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Bullying and Your Child: What to Watch For

While bullying isn’t new, recent national attention is bringing the issue out into the open—shedding light on the scope of the problem and the harm it causes. 

Stopbullying.gov, a website managed by the U.S. Department of Health and Human Services, defines bullying as “unwanted aggressive behavior among school-aged children that involves a real or perceived power imbalance. The behavior is repeated, or has the potential to be repeated, over time.” 

There are several types of bullying, including verbal, physical and emotional. In addition, cyberbullying has become more common due to increased use of social media.  

Children may hide the fact they’re being bullied because they are embarrassed or fear the consequences of speaking up. That’s why it’s important for parents and adults who work closely with young people to know the signs of bullying, which may include:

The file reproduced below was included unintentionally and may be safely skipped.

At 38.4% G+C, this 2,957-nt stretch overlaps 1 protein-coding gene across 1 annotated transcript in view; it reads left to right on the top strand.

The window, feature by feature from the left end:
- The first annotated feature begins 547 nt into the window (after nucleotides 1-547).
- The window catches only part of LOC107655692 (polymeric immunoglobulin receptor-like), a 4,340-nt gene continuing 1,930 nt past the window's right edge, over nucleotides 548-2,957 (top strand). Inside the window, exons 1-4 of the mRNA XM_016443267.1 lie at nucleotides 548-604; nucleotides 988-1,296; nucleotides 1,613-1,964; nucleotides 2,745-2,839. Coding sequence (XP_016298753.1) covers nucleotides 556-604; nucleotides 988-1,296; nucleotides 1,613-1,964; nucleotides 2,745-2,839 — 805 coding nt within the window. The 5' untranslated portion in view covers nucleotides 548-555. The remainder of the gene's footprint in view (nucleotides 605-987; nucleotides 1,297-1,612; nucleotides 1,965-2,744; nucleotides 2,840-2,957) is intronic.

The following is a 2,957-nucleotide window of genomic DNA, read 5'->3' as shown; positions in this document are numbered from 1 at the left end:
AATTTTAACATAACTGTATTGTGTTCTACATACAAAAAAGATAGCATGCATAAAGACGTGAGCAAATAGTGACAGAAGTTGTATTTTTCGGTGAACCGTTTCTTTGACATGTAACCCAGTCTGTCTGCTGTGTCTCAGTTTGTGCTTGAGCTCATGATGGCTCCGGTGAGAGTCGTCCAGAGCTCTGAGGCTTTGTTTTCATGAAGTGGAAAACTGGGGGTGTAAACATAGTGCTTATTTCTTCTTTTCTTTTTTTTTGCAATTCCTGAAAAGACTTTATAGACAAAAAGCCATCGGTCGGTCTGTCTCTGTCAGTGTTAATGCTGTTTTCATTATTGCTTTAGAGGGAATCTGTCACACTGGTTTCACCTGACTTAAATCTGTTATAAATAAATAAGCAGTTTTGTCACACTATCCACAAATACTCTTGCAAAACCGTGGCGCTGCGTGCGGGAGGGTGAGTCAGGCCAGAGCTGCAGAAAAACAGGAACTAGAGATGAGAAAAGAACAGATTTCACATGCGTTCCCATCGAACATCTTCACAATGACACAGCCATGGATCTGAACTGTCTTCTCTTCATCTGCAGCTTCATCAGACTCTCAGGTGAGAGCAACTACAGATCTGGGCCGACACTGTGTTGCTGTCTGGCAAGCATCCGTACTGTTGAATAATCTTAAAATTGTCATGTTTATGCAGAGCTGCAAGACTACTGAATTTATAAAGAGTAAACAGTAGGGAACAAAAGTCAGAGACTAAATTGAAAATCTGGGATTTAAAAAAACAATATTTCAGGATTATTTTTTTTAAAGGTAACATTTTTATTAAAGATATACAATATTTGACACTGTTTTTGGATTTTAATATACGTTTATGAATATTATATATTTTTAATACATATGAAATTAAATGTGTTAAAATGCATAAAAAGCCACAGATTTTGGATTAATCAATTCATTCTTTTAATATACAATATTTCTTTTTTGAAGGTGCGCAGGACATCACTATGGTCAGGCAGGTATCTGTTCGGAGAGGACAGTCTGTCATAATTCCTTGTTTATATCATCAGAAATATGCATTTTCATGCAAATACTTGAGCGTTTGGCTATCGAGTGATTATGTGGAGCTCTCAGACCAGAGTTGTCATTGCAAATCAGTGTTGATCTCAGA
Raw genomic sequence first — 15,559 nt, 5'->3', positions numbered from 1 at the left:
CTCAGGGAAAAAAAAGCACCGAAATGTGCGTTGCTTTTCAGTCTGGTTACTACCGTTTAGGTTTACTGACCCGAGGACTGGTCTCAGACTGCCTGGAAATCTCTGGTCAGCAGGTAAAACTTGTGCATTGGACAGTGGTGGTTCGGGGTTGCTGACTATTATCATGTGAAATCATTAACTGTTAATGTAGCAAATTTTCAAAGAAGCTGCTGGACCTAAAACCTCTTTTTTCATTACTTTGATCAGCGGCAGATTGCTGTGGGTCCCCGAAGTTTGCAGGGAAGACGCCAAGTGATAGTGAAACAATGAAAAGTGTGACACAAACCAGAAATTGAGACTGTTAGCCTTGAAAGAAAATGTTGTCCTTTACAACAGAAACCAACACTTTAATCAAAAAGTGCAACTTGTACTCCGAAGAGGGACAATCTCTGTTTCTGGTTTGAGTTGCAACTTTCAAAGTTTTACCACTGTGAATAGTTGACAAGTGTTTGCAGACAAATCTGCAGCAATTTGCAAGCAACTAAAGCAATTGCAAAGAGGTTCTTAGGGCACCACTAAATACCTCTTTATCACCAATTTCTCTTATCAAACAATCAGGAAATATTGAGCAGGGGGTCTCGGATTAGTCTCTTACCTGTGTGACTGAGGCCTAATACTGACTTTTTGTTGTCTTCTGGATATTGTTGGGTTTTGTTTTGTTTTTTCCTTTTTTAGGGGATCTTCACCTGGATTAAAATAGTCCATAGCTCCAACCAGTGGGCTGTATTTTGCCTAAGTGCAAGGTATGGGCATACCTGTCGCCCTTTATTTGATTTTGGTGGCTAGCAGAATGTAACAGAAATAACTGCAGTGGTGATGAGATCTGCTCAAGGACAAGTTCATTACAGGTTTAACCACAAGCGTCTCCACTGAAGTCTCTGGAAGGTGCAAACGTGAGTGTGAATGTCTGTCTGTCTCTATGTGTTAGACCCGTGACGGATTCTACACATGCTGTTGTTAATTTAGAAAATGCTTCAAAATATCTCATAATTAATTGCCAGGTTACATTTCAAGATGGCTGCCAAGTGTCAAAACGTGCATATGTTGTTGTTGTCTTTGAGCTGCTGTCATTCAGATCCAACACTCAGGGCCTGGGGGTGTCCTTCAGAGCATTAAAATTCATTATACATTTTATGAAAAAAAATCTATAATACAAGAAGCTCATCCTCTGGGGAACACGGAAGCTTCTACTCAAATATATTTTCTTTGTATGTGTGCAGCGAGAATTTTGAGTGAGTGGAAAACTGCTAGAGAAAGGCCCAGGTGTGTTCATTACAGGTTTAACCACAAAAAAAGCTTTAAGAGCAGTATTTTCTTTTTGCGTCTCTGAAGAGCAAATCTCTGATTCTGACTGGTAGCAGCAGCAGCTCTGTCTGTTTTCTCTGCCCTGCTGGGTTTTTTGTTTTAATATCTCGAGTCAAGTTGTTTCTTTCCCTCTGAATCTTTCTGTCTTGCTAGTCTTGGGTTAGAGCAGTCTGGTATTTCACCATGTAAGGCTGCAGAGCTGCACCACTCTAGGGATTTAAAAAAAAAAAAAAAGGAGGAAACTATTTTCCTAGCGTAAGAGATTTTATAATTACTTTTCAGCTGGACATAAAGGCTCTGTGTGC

• Reluctance to go to school or engage in activities. Pay particular attention if this is new, and if there is no apparent cause. Children who are bullied may fake illness or provide other excuses to stay home from school.     
  • Unexplained physical injuries. When asked about bruising or other injuries, bullied children may try to brush off the injuries as nothing, or have trouble explaining how the injuries occurred.     
  • Lost or vandalized belongings. Bullying may involve taking or destroying a child’s belongings. Lunch money that disappears or skipped lunches may be other signs a child is being taken advantage of by a bully.
  • Loss of self-esteem; anxiety or depression. While a variety of conditions may cause these symptoms, bullying should be considered if a child suddenly exhibits these signs.  

In nearly all cases, bullying won’t stop unless the child confides in a trusted adult (parent, teacher, school counselor, healthcare provider, etc.) who is able to intervene. Parents can help by keeping the lines of communication open and frequently asking how their child is doing and inquiring about school and friends. 

When a child knows parents are interested and willing to listen, he or she is more likely to speak up if there’s a problem. Parents can also seek guidance from primary care providers who can direct them to appropriate resources. 

Bryan Leber, MD, specializes in pediatrics. He is a guest columnist located at Riley Physicians Pediatrics - Methodist Medical Plaza South and can be reached by calling the office at 317.865.6600.

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